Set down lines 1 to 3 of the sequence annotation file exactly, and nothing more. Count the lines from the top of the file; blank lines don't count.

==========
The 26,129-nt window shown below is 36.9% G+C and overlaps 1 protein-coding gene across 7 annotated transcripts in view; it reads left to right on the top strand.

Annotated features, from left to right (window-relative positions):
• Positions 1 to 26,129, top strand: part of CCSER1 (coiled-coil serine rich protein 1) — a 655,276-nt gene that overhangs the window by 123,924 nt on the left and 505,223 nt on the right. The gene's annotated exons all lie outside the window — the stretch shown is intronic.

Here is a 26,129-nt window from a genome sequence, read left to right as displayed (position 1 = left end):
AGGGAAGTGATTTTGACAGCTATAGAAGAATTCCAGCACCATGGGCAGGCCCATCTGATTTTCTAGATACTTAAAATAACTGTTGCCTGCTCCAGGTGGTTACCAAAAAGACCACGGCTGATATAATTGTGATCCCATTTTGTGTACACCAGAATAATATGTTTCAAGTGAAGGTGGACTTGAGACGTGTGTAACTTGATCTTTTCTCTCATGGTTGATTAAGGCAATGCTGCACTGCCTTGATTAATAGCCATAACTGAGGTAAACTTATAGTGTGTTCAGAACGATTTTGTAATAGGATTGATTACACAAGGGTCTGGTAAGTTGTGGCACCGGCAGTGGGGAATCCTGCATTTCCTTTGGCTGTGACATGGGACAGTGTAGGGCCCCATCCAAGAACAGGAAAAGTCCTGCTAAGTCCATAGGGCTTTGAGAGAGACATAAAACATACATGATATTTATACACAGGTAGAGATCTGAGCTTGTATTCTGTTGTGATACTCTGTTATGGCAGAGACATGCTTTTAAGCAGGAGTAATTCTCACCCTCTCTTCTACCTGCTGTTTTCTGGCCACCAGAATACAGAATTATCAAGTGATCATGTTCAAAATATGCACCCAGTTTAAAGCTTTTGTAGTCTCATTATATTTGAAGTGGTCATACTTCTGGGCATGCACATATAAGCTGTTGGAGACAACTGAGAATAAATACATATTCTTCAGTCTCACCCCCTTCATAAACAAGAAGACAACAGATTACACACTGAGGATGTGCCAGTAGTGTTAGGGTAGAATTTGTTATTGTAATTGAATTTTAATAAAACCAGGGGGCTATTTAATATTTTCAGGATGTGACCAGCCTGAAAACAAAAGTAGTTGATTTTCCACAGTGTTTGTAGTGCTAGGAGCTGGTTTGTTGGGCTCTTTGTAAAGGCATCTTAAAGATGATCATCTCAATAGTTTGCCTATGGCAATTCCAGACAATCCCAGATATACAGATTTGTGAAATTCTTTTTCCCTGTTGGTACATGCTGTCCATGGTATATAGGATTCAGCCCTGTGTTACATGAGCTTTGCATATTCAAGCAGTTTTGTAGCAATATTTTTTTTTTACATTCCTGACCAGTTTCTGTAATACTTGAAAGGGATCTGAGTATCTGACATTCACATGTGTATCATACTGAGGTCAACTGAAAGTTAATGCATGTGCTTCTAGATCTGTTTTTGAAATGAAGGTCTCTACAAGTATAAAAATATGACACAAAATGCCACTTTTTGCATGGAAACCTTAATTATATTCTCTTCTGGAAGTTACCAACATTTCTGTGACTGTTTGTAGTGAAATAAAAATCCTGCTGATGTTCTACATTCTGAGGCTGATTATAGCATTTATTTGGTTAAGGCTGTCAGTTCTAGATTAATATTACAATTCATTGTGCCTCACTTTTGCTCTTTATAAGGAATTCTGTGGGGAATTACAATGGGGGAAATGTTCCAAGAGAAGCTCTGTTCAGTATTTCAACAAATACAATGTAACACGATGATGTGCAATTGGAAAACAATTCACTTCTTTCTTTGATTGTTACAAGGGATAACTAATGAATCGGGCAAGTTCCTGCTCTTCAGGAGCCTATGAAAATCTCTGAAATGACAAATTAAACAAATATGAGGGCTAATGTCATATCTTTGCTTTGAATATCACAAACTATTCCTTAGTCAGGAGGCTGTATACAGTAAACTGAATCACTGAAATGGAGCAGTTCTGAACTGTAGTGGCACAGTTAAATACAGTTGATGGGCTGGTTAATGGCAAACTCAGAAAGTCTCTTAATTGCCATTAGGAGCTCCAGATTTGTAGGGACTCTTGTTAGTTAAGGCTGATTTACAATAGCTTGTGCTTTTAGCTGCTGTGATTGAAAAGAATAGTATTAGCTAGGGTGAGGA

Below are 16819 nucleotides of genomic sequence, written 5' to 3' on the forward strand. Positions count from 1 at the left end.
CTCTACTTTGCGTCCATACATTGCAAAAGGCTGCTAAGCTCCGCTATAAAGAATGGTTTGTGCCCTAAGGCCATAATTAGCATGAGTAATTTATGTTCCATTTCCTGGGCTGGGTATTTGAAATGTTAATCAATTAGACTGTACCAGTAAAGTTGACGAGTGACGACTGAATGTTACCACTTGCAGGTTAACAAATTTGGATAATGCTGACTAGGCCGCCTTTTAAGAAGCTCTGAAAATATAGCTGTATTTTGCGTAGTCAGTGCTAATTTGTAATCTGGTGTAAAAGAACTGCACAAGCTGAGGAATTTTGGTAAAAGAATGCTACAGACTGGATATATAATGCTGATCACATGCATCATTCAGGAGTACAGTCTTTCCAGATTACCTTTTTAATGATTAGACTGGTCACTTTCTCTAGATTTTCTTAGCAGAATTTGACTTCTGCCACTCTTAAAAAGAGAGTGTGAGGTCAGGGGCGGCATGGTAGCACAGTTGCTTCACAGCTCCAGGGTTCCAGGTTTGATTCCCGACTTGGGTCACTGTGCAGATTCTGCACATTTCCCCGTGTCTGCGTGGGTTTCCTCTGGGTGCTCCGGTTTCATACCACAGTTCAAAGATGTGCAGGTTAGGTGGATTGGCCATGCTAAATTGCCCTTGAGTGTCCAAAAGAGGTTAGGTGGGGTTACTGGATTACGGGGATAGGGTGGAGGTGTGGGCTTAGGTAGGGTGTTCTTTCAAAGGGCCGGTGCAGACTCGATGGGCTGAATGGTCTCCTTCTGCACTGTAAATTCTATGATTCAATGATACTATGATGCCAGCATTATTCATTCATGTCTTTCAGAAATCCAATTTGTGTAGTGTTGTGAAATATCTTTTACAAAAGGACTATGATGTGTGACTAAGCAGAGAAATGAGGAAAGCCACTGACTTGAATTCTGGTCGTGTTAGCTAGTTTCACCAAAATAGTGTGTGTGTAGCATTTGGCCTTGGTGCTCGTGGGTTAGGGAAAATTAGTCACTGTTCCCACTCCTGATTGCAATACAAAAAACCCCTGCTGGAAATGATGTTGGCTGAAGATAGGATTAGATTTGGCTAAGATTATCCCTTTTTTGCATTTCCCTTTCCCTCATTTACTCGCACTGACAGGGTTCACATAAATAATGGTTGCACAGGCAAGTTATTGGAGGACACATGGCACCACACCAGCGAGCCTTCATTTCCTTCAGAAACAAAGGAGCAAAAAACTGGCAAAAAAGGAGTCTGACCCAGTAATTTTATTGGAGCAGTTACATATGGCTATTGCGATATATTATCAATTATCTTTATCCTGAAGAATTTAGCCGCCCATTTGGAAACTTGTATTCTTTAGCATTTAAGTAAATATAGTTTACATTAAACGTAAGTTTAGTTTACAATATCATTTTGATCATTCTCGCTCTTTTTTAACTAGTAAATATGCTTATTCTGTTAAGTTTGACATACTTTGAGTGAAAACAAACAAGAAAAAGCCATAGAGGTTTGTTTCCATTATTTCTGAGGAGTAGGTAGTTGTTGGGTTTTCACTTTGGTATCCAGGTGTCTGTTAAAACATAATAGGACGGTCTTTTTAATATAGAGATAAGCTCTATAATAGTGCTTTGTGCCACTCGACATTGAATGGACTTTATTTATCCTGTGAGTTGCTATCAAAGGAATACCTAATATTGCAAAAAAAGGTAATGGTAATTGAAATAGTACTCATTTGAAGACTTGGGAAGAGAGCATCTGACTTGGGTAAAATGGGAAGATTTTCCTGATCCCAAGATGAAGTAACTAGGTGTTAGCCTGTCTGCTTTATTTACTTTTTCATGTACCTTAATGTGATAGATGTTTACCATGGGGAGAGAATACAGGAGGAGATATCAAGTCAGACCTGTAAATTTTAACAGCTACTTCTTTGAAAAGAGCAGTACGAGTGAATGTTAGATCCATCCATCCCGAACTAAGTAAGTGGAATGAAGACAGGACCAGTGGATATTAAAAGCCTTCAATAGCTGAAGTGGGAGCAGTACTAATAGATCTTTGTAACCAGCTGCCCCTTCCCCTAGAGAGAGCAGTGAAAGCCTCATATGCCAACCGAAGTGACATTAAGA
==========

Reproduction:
The 26,129-nt window shown below is 36.9% G+C and overlaps 1 protein-coding gene across 7 annotated transcripts in view; it reads left to right on the top strand.

Annotated features, from left to right (window-relative positions):
• Positions 1 to 26,129, top strand: part of CCSER1 (coiled-coil serine rich protein 1) — a 655,276-nt gene that overhangs the window by 123,924 nt on the left and 505,223 nt on the right. The gene's annotated exons all lie outside the window — the stretch shown is intronic.